Crypto crash intensifies as stablecoin Tether tumbles below dollar peg
The meltdown in TerraUSD, one of the world’s largest stablecoins, rippled through cryptocurrency markets on Thursday, pushing another major stablecoin Tether below its dollar peg and sending bitcoin to 16-month lows.
Cryptocurrencies have been swept up in a sell-off in risk assets, which has picked up steam this week as data showed U.S. inflation running hot, deepening investor fears about the economic impact of aggressive central bank tightening.
The sell-off has taken the combined market value of all cryptocurrencies to $1.2 trillion, less than half of where it was last November, based on data from CoinMarketCap.
Tether, a reserve-backed stablecoin which is supposed to be pegged 1:1 to the U.S. dollar, dropped to as low as 95 cents earlier in the global session, according to CoinMarketCap price data. It was last at 99 cents.
Despite the volatility, U.S. Treasury Secretary Janet Yellen said stablecoins like Tether and TerraUSD do not yet pose a systemic risk to the financial system.
“I wouldn’t characterize it at this scale as a real threat to financial stability, but they’re growing very rapidly and they present the same kind of risks we have known for centuries in connection to bank runs,” she said during a House Financial Services Committee hearing.
Bitcoin, the largest cryptocurrency by market cap, hit a low of $25,401.05 on Thursday, its lowest level since Dec. 28, 2020. It was last down 0.9% at $28,751.
In the past eight sessions, it has lost more than a quarter of its value, or around $10,700, and is down 37% so far this year, trading far below the peak of $69,000 it hit in November 2021.
Bitcoin’s correlation with the Nasdaq composite has been on the rise recently and is now up near its all-time highest level, based on Refinitiv data. The Nasdaq composite has tumbled around 8% so far this month.
Ether, the world’s second-largest cryptocurrency, fell to its lowest since June 2021, sinking as low as $1,700.
Unlike previous financial market sell-offs, when cryptocurrencies have been largely untouched, the latest selling pressure in digital currencies has undermined the broader argument that they are dependable stores of value amid market volatility.
Stablecoin TerraUSD has been hit by the turmoil and broke its peg to the U.S. dollar, which led to it falling as low as 31 cents on Wednesday. On Thursday it was trading around 38 cents.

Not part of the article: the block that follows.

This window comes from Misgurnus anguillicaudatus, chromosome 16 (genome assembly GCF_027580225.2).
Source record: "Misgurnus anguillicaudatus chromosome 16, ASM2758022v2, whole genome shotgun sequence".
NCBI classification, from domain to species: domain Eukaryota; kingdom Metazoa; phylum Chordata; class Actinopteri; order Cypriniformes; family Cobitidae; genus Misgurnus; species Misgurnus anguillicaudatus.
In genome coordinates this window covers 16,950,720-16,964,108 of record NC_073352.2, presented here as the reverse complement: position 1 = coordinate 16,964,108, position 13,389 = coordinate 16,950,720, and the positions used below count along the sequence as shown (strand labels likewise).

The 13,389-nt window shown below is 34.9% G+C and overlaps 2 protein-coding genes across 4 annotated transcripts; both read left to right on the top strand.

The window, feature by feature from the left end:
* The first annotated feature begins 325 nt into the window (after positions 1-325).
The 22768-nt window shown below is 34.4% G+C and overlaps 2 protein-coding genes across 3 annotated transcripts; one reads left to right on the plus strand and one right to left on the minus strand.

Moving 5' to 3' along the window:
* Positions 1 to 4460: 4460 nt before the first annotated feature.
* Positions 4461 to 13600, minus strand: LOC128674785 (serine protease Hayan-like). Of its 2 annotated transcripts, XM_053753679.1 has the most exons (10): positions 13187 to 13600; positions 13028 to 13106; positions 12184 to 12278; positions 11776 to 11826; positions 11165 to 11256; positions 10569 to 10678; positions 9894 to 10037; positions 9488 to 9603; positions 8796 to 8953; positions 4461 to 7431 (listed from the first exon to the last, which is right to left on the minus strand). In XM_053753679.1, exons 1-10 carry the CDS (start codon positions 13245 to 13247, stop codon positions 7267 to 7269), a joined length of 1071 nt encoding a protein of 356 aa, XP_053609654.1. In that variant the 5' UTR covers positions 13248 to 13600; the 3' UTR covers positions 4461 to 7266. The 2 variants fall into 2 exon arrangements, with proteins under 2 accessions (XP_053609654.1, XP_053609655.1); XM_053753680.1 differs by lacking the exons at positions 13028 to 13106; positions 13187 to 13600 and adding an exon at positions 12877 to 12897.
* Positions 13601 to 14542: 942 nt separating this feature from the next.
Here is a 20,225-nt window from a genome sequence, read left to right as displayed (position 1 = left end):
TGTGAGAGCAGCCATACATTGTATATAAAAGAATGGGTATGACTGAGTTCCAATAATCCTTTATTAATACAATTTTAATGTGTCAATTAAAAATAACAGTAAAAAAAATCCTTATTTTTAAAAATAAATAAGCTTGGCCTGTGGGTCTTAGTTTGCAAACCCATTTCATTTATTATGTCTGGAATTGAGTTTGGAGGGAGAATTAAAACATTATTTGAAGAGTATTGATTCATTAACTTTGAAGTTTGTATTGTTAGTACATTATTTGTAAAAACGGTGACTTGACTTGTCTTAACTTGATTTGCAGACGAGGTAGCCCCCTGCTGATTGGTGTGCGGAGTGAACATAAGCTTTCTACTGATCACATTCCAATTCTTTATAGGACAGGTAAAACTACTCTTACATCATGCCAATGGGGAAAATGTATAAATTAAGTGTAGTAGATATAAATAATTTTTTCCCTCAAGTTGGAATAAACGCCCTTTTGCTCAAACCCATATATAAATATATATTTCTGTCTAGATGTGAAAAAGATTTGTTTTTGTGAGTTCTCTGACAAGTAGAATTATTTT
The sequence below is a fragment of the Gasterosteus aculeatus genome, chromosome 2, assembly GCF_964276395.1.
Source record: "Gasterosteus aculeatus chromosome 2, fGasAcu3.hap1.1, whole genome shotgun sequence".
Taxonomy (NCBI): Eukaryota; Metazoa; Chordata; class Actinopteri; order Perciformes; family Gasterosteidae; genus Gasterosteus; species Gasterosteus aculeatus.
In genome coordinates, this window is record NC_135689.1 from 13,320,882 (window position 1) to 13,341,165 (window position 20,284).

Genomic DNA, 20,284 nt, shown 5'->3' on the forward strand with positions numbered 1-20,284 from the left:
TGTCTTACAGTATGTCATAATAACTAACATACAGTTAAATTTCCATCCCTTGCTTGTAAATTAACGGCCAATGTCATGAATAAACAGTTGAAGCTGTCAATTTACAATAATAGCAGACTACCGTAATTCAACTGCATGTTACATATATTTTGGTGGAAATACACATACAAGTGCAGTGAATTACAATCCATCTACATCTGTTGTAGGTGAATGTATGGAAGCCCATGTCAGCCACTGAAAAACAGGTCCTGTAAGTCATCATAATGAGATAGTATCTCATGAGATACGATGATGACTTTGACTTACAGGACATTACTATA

“Unfortunately, the fallout from this situation goes beyond the material losses sustained by investors,” said Anto Paroian, chief operating officer at crypto asset hedge fund ARK36.
“The de-pegging will likely result in a substantial regulatory risk – if not for the whole crypto space, then certainly for the stablecoins market.”
Stablecoins are digital tokens pegged to the value of traditional assets, such as the U.S. dollar. But TerraUSD is an algorithmic, or “decentralized”, stablecoin, and was supposed to maintain its dollar peg through a complex mechanism that involved swapping it with another free-floating token.
On Thursday, Terra developers halted the network’s blockchain to prevent attacks following the collapse of its algorithmic stablecoin and the related Luna token. The Terra blockhain, however, has since restarted.
The non-profit Luna Foundation is an affiliate of Terraform Labs, the company behind the TerraUSD.
Even stablecoins backed by traditional assets were showing signs of stress on Thursday.
Tether slipped below its 1:1 dollar peg, hitting a low of 95 cents around 0724 GMT on Thursday, based on CoinMarketCap data.
Paolo Ardoino, Tether’s chief technology officer, said in a Twitter Spaces chat that the stablecoin had reduced its exposure to commercial paper over the last six months and now holds the majority of its reserves in the U.S. Treasuries.
Tether is the largest stablecoin by market cap, and, along with USD Coin and Binance USD, they account for almost 87% of the total $169.5 billion stablecoin markets, according to CoinMarketCap.
A large number of centralized cryptocurrency exchanges and decentralized venues, each with their own liquidity profile and credit risk, was adding to price distortions across the market, Denis Vinokourov, head of research at Corinthian Digital Asset Management, said.
“The spillover effects into other stablecoins is in part driven by the fragmented nature of the market,” Vinokourov said.
Market players are still assessing the impact of TerraUSD’s troubles on investors.
In its biannual Financial Stability Report on Tuesday, the U.S. Federal Reserve warned that stablecoins are vulnerable to investor runs because they are backed by assets that can lose value or become illiquid in times of market stress.
(Reporting by Elizabeth Howcroft, Samuel Indyk, and Saikat Chatterjee in London, and Gertrude Chavez-Dreyfuss in New York; Additional reporting by Hannah Lang in Washington; Editing by Clarence Fernandez, Bradley Perrett, Kim Coghill, Jane Merriman, and Bernard Orr)